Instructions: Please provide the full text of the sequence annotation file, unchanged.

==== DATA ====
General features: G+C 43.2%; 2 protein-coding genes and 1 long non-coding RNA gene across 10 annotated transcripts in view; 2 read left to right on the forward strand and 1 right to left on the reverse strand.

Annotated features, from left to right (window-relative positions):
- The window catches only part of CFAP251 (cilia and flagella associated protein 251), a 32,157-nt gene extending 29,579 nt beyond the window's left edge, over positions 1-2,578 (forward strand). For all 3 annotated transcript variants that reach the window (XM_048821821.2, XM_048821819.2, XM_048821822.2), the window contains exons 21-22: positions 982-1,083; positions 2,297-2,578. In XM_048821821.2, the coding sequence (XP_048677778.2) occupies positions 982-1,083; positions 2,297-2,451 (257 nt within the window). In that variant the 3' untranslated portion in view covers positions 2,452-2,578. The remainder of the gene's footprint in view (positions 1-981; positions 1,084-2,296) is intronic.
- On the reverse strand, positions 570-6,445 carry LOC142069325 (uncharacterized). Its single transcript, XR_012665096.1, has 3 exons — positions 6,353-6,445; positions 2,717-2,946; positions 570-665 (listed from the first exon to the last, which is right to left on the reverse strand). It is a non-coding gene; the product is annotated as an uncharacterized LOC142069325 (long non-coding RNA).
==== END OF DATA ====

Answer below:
General features: G+C 43.2%; 2 protein-coding genes and 1 long non-coding RNA gene across 10 annotated transcripts in view; 2 read left to right on the forward strand and 1 right to left on the reverse strand.

Annotated features, from left to right (window-relative positions):
- The window catches only part of CFAP251 (cilia and flagella associated protein 251), a 32,157-nt gene extending 29,579 nt beyond the window's left edge, over positions 1-2,578 (forward strand). For all 3 annotated transcript variants that reach the window (XM_048821821.2, XM_048821819.2, XM_048821822.2), the window contains exons 21-22: positions 982-1,083; positions 2,297-2,578. In XM_048821821.2, the coding sequence (XP_048677778.2) occupies positions 982-1,083; positions 2,297-2,451 (257 nt within the window). In that variant the 3' untranslated portion in view covers positions 2,452-2,578. The remainder of the gene's footprint in view (positions 1-981; positions 1,084-2,296) is intronic.
- On the reverse strand, positions 570-6,445 carry LOC142069325 (uncharacterized). Its single transcript, XR_012665096.1, has 3 exons — positions 6,353-6,445; positions 2,717-2,946; positions 570-665 (listed from the first exon to the last, which is right to left on the reverse strand). It is a non-coding gene; the product is annotated as an uncharacterized LOC142069325 (long non-coding RNA).